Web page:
How to tell your Parents you have Cancer
Updated: Oct 13, 2018
As an adult with Cancer we are supposedly self-sufficient leading our own independent lives, sometimes with kids, sometimes miles away, sometimes abroad. Your parents could still be working, be retired or even in a care home. How do you tell parents you have Cancer when you don’t want to worry them or even hurt their health?
Telling your parents that you have Cancer is complex and not straightforward. I have broken this down into a few possible scenarios for ease and reach, for as many of you as possible. Yet, I am sure there are other more complex scenarios that aren’t featured here. (All these scenarios apply whether you have both parents or one parent).
Your parents are working or retired, active and well.
The ideal scenario is to choose a time that they are relaxed and not off on holiday, celebrating Christmas, a big Birthday etc. Choose a regular run of the mill weekend day for them and visit them.
Try and have both parents in the room at the same time, no one likes repeating or hearing bad news twice and if they have a close relationship they may need each other’s support.
Tell them the facts in a calm way. Keep hysterics at bay by keeping it factual.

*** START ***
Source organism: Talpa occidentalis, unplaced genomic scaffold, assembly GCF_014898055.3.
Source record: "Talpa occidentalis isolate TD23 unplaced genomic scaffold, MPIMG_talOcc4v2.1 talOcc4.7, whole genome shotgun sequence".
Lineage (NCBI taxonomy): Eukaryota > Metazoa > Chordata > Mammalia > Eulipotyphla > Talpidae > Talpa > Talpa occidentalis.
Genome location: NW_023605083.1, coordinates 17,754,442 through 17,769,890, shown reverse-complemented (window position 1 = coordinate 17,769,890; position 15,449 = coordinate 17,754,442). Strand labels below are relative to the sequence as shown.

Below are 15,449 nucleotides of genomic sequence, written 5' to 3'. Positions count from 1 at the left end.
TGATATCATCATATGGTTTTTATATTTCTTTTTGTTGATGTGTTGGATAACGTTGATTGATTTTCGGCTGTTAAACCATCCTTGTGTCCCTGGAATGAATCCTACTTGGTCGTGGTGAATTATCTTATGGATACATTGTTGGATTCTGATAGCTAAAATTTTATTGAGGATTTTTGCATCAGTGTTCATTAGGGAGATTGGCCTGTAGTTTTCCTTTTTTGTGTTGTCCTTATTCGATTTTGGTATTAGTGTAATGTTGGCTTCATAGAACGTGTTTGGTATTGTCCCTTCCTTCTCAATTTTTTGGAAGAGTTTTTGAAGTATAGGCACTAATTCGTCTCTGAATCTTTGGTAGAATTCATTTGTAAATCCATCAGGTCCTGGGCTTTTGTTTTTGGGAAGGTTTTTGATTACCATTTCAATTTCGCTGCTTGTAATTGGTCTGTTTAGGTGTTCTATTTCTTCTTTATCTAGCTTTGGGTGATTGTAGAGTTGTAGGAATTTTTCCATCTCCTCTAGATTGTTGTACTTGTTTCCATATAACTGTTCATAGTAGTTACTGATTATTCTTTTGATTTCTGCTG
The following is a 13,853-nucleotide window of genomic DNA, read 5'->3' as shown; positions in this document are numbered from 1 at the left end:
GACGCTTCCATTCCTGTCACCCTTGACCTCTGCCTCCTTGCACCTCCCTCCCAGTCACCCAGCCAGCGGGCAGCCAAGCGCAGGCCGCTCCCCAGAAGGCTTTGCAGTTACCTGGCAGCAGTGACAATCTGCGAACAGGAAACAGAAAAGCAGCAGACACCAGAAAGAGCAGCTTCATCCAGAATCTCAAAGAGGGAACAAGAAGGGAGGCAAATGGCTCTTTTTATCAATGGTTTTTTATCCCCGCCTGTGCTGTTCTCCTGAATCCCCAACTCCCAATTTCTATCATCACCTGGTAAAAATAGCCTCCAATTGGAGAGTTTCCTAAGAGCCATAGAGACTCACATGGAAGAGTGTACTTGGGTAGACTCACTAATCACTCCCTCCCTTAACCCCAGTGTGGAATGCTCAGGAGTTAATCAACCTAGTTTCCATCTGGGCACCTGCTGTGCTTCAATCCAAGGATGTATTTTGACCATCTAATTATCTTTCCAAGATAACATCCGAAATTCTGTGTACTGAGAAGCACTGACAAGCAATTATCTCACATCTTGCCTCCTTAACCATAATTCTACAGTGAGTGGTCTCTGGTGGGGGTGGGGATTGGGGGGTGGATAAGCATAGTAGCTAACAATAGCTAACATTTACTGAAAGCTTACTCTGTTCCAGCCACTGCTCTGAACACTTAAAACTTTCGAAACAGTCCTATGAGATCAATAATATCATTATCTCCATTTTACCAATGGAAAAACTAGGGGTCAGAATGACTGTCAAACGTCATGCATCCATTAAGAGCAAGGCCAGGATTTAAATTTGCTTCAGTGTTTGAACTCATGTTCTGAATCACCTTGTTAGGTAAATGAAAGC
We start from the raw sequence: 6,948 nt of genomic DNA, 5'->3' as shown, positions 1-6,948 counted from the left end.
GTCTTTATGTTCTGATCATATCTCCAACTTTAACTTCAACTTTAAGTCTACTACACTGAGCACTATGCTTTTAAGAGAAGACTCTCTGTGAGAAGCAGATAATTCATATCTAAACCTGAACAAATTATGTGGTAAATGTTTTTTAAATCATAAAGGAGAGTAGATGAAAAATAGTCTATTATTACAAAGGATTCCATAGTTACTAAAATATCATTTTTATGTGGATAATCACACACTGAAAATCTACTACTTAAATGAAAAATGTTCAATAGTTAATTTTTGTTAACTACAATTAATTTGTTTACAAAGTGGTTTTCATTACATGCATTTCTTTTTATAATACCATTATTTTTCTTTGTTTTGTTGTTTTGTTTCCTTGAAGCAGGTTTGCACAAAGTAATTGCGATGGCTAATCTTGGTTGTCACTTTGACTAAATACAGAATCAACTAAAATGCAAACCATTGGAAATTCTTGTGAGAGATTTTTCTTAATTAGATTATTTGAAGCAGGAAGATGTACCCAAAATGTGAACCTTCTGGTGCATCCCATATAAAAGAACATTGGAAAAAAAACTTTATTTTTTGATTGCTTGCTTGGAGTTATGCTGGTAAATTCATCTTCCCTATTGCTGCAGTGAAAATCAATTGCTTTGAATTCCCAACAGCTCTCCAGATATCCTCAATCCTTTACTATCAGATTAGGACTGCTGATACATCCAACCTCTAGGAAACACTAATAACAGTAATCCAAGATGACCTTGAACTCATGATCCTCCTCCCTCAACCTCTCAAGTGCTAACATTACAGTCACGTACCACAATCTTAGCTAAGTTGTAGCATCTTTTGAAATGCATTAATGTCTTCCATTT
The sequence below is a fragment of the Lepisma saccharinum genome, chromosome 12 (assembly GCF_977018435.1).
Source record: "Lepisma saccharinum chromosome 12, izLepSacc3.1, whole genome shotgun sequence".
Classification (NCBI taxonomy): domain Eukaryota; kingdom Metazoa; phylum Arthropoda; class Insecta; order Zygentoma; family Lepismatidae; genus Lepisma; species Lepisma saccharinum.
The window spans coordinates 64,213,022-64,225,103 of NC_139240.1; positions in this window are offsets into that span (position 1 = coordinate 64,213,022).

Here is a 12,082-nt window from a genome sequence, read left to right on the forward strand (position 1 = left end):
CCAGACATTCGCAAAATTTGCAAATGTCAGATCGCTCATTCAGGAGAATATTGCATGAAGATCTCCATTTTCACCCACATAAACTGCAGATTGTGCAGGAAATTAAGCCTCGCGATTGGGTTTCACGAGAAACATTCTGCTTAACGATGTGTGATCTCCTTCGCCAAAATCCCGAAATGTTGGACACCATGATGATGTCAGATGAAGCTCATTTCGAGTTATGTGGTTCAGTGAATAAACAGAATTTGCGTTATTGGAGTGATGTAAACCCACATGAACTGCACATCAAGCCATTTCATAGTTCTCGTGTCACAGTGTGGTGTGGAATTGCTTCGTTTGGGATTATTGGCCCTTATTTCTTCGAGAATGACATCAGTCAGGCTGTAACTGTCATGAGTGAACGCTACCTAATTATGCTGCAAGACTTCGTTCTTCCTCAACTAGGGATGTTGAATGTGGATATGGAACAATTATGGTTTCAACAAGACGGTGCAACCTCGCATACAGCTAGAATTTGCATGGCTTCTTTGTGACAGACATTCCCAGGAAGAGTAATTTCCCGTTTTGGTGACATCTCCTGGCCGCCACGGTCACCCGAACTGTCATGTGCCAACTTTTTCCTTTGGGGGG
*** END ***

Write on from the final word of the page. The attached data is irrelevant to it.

“I have some bad news to tell you, I was at the Doctors last week and I have been diagnosed with Cancer. It is type xx and I have a treatment plan set for this which is x and x over the next x months.”
Get this out in one fail swoop, so they have immediate facts to work with and don’t have to ask you questions.
If you have been diagnosed with Stage 4 Cancer and they aren’t familiar with Cancer terminology don’t expect them to understand the technicalities. Explain the treatment plan you are taking. (I am currently writing another post on Stage 4 Communication for more information.)
Understanding that one of a Parent’s main fears in life is that their child/children can die of be killed before them is important to bear in mind. You are effectively telling them that your life is in danger. Even if there is only a small percentage chance of danger, they will not necessarily be thinking like that and can blow things out of proportion.
Communicate fully, openly and honestly with them and their questions, even if they aren’t in the emotional state right there and then, questions may come over the next few weeks.
Crying isn’t a bad thing. If you see your parent/s upset you may want to join in, do. Don’t feel this is a time to be stoic. A big hug and tears is part of the healing process after bad news. If we weren’t supposed to cry we wouldn’t have tear ducts!
Your parents are elderly and not in the best of health themselves
This is more difficult. Receiving news like this can cause an inordinate amount of stress for them and this may make their own health condition worse. Seek some advice from your own Doctor on this. Explain what medical condition your parent/s has and establish what impact your news may have on their health. Then do a risk analysis or cost and benefits analysis.